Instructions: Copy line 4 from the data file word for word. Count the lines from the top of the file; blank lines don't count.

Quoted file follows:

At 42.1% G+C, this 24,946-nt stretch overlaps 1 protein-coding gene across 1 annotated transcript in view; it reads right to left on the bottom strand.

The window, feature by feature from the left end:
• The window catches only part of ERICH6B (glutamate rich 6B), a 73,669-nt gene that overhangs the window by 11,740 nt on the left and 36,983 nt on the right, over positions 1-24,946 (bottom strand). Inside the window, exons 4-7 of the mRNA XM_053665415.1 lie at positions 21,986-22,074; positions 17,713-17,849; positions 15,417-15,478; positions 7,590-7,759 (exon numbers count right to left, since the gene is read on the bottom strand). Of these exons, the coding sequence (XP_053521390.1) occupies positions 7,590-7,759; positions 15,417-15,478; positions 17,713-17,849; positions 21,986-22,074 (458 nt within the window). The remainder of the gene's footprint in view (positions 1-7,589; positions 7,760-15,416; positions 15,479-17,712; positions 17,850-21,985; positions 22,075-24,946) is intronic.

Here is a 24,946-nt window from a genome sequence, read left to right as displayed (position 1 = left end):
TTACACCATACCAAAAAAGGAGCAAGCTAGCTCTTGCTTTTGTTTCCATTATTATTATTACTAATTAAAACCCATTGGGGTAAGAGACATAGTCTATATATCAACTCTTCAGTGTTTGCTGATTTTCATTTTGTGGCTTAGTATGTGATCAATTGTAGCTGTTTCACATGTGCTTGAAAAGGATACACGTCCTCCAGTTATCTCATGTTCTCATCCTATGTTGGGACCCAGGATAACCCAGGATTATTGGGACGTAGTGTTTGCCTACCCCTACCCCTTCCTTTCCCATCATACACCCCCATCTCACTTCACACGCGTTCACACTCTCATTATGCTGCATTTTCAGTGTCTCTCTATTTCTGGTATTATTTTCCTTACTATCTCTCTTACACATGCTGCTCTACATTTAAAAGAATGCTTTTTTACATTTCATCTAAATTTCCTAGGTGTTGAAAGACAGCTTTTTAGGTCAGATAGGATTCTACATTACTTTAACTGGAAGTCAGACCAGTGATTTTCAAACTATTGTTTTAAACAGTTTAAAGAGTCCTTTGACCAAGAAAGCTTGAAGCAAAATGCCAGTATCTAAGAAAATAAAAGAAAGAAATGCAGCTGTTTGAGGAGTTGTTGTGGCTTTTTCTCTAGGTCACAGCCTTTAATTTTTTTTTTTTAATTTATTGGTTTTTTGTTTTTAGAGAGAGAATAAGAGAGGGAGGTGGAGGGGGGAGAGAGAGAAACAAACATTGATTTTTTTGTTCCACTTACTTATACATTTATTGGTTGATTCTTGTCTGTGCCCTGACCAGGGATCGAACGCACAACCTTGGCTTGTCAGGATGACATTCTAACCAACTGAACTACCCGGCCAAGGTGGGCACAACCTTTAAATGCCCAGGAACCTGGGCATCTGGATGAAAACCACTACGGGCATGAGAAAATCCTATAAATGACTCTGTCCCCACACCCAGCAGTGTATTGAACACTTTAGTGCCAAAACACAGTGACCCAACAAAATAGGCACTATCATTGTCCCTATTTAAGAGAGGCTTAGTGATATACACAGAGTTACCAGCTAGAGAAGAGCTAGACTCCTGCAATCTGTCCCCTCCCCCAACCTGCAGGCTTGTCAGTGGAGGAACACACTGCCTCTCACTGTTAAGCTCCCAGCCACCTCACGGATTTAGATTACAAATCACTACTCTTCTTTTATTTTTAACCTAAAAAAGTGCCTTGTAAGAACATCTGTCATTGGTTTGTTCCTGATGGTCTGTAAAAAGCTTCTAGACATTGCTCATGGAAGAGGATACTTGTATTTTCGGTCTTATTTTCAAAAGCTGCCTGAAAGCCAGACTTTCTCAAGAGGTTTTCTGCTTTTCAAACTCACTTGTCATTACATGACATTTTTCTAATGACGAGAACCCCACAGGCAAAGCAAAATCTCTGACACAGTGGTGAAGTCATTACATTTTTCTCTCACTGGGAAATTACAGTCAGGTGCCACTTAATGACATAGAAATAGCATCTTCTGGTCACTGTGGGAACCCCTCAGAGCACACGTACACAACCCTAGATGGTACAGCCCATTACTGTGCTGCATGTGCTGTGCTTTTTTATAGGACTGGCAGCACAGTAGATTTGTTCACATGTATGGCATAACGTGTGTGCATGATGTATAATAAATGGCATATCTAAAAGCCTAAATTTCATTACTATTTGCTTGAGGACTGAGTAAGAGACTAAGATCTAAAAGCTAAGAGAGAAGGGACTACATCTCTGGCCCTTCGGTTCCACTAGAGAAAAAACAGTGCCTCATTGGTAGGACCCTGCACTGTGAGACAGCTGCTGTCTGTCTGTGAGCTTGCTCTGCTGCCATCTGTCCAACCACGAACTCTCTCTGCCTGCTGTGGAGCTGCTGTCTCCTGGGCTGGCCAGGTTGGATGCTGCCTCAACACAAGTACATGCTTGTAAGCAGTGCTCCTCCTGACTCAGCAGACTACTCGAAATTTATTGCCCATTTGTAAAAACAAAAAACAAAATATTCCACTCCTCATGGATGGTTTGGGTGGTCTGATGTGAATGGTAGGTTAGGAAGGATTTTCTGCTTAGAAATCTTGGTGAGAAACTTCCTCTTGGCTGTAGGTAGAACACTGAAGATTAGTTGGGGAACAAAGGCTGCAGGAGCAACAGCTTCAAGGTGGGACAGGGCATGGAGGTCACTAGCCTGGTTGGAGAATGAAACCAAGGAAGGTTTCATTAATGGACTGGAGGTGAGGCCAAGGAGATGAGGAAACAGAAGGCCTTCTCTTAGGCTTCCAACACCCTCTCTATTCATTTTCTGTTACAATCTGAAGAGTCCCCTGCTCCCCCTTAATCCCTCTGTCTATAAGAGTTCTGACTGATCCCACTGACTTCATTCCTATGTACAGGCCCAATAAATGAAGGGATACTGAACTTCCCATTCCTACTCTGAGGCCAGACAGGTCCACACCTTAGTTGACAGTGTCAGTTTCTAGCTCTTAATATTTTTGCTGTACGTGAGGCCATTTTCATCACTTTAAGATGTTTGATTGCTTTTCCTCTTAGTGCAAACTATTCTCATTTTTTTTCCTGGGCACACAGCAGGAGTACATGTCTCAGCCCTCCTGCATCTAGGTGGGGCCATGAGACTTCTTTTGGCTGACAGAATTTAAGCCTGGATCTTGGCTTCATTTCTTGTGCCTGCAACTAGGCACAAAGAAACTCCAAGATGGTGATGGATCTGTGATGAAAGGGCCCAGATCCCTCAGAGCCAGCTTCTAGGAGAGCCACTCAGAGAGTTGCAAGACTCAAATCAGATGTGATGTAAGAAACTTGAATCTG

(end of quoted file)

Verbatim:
Here is a 24,946-nt window from a genome sequence, read left to right as displayed (position 1 = left end):